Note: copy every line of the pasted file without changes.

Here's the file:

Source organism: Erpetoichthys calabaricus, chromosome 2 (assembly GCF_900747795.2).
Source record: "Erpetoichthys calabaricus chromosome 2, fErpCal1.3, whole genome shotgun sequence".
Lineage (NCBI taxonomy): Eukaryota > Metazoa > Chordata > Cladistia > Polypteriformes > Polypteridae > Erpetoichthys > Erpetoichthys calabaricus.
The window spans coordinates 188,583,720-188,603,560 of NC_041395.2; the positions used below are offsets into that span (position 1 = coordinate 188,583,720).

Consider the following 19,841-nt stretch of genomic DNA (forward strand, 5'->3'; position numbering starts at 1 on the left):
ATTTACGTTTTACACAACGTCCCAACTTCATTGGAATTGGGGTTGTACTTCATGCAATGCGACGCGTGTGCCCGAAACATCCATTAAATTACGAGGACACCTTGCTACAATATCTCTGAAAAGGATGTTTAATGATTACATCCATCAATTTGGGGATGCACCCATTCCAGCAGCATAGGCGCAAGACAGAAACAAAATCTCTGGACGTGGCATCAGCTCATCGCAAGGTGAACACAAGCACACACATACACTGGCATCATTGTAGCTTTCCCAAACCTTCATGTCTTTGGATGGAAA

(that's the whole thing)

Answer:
Source organism: Erpetoichthys calabaricus, chromosome 2 (assembly GCF_900747795.2).
Source record: "Erpetoichthys calabaricus chromosome 2, fErpCal1.3, whole genome shotgun sequence".
Lineage (NCBI taxonomy): Eukaryota > Metazoa > Chordata > Cladistia > Polypteriformes > Polypteridae > Erpetoichthys > Erpetoichthys calabaricus.
The window spans coordinates 188,583,720-188,603,560 of NC_041395.2; the positions used below are offsets into that span (position 1 = coordinate 188,583,720).

Consider the following 19,841-nt stretch of genomic DNA (forward strand, 5'->3'; position numbering starts at 1 on the left):
ATTTACGTTTTACACAACGTCCCAACTTCATTGGAATTGGGGTTGTACTTCATGCAATGCGACGCGTGTGCCCGAAACATCCATTAAATTACGAGGACACCTTGCTACAATATCTCTGAAAAGGATGTTTAATGATTACATCCATCAATTTGGGGATGCACCCATTCCAGCAGCATAGGCGCAAGACAGAAACAAAATCTCTGGACGTGGCATCAGCTCATCGCAAGGTGAACACAAGCACACACATACACTGGCATCATTGTAGCTTTCCCAAACCTTCATGTCTTTGGATGGAAA